Does the vaccine contain fetal cells?
You’ve probably heard the encouraging news that there are vaccines against COVID-19. Two mRNA vaccines (from companies Moderna and Pfizer) have been authorized for use in the United States. Vaccines are an important public health measure for helping end the pandemic.
How do we make vaccines?
To make the vaccine and test vaccines, scientists often use cell lines. These cell lines work as factories to produce viral proteins that can be used in the development of the vaccine. The most common cell line used for vaccines are known as HEK293 cells. This cell line is very efficient at producing the proteins used to make vaccines.
Where do HEK293 cells come from?
HEK stands for human embryonic kidney. The cells were derived from the kidney of a fetus in the 1970s. The identity of the parents and fetus that HEK293 cells came from is unknown. The cells are immortalized, meaning they are able to divide indefinitely in a culture dish.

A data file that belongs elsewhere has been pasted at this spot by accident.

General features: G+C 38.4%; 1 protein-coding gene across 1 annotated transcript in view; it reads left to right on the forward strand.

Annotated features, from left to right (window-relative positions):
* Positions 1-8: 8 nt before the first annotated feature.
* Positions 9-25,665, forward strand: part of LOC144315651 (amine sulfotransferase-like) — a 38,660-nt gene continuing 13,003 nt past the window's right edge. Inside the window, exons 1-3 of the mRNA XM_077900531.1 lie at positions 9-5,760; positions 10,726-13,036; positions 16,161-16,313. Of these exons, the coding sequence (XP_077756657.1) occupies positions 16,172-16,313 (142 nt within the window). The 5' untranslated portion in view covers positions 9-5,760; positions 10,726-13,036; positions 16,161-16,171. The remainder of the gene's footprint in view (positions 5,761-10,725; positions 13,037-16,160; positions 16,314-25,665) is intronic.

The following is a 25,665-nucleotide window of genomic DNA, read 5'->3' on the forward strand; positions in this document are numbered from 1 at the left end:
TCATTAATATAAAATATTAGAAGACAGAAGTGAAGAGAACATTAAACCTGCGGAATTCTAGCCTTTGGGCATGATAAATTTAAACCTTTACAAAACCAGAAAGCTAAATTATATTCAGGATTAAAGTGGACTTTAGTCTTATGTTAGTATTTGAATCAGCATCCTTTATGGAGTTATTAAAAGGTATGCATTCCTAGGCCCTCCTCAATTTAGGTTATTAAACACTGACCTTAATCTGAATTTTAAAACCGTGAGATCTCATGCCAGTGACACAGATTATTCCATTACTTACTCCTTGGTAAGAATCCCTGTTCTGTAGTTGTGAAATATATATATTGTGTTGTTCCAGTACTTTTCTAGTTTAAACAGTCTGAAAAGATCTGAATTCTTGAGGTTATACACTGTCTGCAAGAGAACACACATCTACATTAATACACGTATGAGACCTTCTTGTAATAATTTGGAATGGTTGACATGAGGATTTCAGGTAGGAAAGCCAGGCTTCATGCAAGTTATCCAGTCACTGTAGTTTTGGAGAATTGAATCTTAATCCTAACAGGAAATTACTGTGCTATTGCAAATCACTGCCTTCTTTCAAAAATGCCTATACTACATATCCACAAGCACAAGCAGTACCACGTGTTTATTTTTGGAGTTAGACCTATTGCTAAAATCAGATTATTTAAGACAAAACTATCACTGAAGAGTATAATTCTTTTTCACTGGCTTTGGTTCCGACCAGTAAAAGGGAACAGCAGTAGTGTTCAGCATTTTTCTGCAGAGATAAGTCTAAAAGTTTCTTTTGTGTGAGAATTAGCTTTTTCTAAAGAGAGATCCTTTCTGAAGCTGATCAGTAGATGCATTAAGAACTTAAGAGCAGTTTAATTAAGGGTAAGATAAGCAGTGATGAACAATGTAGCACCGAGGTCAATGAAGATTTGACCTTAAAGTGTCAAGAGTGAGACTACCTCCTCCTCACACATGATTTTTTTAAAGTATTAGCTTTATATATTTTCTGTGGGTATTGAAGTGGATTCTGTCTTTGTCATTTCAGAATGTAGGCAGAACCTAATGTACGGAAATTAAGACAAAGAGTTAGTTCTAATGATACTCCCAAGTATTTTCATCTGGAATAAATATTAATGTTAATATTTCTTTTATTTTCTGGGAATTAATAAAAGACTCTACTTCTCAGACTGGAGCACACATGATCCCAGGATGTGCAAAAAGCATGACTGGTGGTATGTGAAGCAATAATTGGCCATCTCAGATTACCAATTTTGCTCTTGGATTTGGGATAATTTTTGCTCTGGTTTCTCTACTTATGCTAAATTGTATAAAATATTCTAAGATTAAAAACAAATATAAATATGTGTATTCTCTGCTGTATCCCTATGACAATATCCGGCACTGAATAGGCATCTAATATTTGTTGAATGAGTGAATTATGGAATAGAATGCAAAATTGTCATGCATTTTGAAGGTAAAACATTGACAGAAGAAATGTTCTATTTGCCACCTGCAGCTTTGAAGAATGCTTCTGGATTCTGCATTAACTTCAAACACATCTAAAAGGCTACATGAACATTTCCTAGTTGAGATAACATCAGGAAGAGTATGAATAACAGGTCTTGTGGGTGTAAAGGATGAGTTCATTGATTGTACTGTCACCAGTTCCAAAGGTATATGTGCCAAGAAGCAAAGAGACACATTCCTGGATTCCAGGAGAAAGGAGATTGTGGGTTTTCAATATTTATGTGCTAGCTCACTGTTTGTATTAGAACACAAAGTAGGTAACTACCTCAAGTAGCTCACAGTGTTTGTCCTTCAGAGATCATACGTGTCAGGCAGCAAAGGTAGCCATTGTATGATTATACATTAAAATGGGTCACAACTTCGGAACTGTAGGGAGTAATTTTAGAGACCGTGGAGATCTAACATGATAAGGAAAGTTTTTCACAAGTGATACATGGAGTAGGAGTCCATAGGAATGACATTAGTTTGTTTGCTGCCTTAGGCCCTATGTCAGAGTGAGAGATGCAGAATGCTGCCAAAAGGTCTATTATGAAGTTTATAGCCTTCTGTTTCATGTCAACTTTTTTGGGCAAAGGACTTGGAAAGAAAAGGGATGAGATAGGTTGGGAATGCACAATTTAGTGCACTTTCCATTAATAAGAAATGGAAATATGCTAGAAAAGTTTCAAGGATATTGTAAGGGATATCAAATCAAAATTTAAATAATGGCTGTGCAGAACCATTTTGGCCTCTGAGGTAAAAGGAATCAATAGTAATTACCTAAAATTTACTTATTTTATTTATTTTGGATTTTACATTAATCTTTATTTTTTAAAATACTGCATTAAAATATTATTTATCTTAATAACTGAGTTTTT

HEK293 and other similar cell lines have helped us make extraordinary advances in science. New treatments for many diseases started with HEK293 cells.
Are these cells in the vaccine?
No, there are not any HEK293 cells, or any other cells, in the mRNA vaccine itself. The Moderna vaccine used a DNA vector that was produced using HEK293 cells, but the company did not use these cells to develop or manufacture their vaccine. Pfizer did not use HEK293 cells at any stage of their vaccine.
Can I be pro-life and still get the vaccine?
Other candidate vaccines (not Moderna or Pfizer) have used fetal cell lines in the development or production process. While a pro-life position is a matter of individual conscience, the US Conference of Catholic Bishops and Pope himself have said that “it is morally acceptable to receive COVID-19 vaccines that have used cell lines from aborted fetuses in their research and production process”. Additionally, pro-life medical ethicists have said that since the cell lines are immortal, receiving the COVID-19 vaccine does not increase demand for abortion. Therefore, in their view, getting the COVID-19 vaccine is consistent with a pro-life position.
Last update: December 22, 2020, 4:12 pm ET
Science review: ERS, JAB, GSN